In early April 1979, people in Rockland joined the rest of the country in worrying about the potential consequences of nuclear power.

The partial meltdown at Three Mile Island in Pennsylvania started March 28, 1979, and caused small amounts of radioactive gasses to be released into the atmosphere. This sent shock waves through the country and severely damaged the public's trust in nuclear power.

The Courier-Gazette makes a quick and somewhat odd reference to it in the April 5, 1979, edition. The photo shows a cloud of smoke that looks a bit like a mushroom cloud rising above a residential street. The slug on it is "Smoke Signal," and the caption states that the cloud is from the Martin Marietta plant in Thomaston. The caption also includes a parenthetical note that this has nothing to do with the nuclear reactor problems in Harrisburg, Pa. The reference seems almost humorous in tone. That was in the Thursday edition.

By Saturday's paper, April 7, 1979, it seemed the paper was taking this very seriously. A story on the front page above the masthead ran with the headline, "Three Mile Island Incident Still Needs Attention…. Clamshell Alliance," referring to concerns raised by the Belfast Camden Clamshell anti-nuclear power group.

Coverage continued. On April 10, the lead story was, "Coastal Evacuation Plan Geared For Attack Not For Possible Nuclear Reactor Accidents."

Maine had its own nuclear power plant, Maine Yankee, which operated from 1972 to 1996.

I grew up during the Cold War, and I was terrified by the possibility of nuclear war and nuclear meltdowns. The concept of radiation, something you couldn't see or escape from, destroying you, gripped me in a way that was traumatizing. It was something that affected my generation deeply.

It was a Maine girl, Samantha Smith, who at the age of 10, wrote a letter to Yuri Andropov seeking to find peace between the U.S. and the Soviet Union. That was in 1982. I was a year younger than she, and while I shared her fears, I was more engaged with Masters of the Universe figures than international diplomacy at the time.

Today, nuclear power poses an interesting question. Until they can come up with a way to safely dispose of or eliminate the creation of nuclear waste, I will always oppose it, but the use of fossil fuels may do the planet in all the faster.


So I finally got around to reading Michael Finkel's book about the North Pond Hermit, "The Stranger in the Woods."

It's a fascinating, fun, quick read about Christopher Knight, a man who lived alone in the woods without talking to anyone, spending any money or engaging in society for 27 years. He went into the woods at the age of 20 in 1986 and was arrested in 2013, bringing him back to society. He was arrested because, to survive out there, he had been burglarizing camps around the lake for years, stealing books, food, blankets and batteries.

Finkel interviewed him while he was in jail. The news story caught everyone's imagination and was a big sensation, as you probably remember.

I've been meaning to read about it ever since Bangor Daily News photographer Troy Bennett sang an original song about the North Pond Hermit while playing his banjo at the Maine Press Association dinner. That must've been in 2013.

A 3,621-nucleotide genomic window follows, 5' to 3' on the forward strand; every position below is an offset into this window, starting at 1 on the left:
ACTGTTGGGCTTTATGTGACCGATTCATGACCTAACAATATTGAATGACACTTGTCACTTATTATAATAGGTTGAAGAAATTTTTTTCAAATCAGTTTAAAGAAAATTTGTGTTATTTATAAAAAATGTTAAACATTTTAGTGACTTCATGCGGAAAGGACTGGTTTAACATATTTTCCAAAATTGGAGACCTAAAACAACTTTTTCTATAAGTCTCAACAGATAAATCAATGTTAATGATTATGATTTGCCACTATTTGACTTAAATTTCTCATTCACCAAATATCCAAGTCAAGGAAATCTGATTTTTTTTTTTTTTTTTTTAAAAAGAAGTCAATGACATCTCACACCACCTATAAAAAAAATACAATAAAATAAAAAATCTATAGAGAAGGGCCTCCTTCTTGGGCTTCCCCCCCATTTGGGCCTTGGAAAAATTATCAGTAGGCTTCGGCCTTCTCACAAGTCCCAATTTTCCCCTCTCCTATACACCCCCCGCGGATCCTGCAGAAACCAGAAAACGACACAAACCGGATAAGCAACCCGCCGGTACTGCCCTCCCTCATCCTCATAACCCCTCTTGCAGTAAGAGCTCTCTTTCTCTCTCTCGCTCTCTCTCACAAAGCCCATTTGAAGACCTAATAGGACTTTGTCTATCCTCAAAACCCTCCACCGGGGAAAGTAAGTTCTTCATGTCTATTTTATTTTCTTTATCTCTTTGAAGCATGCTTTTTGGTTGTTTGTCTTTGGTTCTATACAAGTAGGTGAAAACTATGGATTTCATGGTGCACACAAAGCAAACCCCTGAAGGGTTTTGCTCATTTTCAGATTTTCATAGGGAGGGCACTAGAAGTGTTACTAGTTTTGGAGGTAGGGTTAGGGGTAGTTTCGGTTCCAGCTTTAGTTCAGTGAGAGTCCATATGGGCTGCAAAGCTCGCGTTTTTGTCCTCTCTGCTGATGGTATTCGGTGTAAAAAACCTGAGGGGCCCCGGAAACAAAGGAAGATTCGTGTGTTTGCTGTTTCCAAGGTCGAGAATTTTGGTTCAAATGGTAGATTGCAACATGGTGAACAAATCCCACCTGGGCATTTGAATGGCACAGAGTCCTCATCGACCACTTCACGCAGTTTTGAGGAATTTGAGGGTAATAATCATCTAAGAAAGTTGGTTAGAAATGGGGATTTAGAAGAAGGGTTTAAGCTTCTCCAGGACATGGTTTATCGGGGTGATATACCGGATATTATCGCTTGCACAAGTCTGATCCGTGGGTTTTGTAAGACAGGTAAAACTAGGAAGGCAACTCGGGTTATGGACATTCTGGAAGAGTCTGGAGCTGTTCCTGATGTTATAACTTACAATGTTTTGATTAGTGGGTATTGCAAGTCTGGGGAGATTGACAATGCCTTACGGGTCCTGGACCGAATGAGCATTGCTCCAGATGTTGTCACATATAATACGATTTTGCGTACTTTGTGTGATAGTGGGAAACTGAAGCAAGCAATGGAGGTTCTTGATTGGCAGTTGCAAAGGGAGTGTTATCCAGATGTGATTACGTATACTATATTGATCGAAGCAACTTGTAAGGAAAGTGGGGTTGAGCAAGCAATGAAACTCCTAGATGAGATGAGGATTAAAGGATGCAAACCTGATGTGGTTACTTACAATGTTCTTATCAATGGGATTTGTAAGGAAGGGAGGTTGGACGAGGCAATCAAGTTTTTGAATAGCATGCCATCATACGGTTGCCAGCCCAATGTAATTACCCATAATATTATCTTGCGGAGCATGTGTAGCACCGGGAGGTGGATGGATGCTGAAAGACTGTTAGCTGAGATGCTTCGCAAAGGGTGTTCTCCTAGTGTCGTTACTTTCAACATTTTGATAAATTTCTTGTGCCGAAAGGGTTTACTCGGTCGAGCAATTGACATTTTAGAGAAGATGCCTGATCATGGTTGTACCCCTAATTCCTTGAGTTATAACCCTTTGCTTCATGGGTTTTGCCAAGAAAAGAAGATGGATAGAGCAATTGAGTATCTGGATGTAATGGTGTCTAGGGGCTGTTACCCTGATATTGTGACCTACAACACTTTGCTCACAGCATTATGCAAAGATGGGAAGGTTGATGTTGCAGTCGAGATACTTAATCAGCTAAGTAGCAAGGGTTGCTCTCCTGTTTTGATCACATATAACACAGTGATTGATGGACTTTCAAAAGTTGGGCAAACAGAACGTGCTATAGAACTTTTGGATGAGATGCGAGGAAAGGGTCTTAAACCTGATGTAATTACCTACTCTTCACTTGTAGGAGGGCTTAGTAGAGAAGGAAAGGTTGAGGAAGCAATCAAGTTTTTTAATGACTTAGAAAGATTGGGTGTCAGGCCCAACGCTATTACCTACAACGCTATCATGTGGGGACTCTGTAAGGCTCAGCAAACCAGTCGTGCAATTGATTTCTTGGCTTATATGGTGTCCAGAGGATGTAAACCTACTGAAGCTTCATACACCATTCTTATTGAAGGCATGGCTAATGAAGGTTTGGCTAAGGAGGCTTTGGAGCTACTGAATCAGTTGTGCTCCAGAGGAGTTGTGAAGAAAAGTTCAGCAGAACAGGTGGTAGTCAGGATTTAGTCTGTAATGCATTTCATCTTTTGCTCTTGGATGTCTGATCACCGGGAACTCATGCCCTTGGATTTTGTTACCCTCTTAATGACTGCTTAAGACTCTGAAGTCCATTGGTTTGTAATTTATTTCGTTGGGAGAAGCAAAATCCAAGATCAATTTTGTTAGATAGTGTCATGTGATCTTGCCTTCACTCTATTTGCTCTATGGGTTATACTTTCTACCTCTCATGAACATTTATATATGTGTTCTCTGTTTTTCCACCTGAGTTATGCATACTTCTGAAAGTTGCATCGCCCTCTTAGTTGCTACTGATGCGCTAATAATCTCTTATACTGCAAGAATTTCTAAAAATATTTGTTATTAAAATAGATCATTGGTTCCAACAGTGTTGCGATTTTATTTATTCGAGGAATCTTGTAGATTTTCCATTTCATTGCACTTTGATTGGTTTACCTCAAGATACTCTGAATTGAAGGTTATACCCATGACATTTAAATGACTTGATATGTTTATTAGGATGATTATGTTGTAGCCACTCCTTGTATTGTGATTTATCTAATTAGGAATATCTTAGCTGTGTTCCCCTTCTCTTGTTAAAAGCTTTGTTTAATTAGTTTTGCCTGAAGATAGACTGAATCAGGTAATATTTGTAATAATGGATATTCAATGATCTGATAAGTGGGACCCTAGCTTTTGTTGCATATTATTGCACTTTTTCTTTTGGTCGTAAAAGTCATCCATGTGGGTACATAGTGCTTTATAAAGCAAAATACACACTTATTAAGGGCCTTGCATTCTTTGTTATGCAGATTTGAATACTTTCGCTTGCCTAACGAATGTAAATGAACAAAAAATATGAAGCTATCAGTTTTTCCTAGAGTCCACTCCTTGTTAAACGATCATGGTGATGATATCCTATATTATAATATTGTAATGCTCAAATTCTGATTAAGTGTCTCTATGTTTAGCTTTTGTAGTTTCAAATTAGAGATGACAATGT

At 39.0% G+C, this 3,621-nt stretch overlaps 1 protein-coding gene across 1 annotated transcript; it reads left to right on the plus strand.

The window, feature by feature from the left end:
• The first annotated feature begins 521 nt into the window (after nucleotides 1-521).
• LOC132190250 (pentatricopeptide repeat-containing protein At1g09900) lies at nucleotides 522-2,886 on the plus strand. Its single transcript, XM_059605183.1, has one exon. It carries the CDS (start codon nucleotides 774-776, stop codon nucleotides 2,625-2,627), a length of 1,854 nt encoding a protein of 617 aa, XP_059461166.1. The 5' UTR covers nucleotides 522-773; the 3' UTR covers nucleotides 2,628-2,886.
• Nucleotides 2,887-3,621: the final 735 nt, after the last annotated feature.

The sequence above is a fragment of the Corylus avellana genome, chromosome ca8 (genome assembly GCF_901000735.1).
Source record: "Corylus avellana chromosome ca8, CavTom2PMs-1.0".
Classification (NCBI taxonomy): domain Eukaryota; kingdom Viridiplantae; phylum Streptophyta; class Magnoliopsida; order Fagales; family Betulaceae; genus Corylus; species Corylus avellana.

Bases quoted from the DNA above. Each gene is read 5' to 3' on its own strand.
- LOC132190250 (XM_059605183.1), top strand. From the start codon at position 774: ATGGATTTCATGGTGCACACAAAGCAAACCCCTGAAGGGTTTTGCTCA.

Knight is a tough nut to crack. It's never entirely clear why he went out to the woods, or why, for that matter, we remain in society. He may be somewhat insane, but not as crazy as you would think. He came from a quiet, hardworking farm family, but there is no big trauma that we learn about that sent him spiraling. The more you analyze him, the more maddeningly enigmatic he remains.

The amazing facts in the case include that he never built a fire, for fear smoke would give away his campsite's location. I just can't imagine being that cold for that long. I couldn't make it one night.

Since there is only so much information to learn about Knight, the book is padded a bit with philosophical ruminations on the nature and history of hermits. It comes at you with a theme I encounter often while reading. There is this big argument that seems to go on about whether people should work as hard and as long as they do at jobs. Do I miss out on my life by working at a newspaper each week? Could he, in the silence of the woods, truly alone with his thoughts, find deeper truths than I will ever know?

Thoreau preached at us about these things.

It reminded me more of "Into the Wild," by Jon Krakauer, about another Christopher who abandoned human society. This was a really excellent book about Christopher McCandless, a young man from a good family who went out into the Alaskan wilderness and starved to death while trying to live off the land in an old bus. He left a journal and, like Knight, his story captured our imaginations.

I've always been a sucker for survival stories. I grew up reading "Lost on a Mountain in Maine," and "Call of the Wild," and later found great enjoyment in "Robinson Crusoe," and on and on.

On the conflict between work and life, I suppose the best option is to strike a balance. Work some and play some every day.

On this, I can tell you my mother is not conflicted. As soon as I turned 15, she said, "You need a job."

And Thoreau could be damned.

Daniel Dunkle lives in Rockland. He is author of the novel, "The Scrimshaw Worm." Send in your stories, photos and memories via email at:; or snail mail to: 91 Camden St., Suite 403, Rockland, ME 04841. Vintage Ink columns rely on back issues of The Courier-Gazette for source material. Other sources will be cited specifically.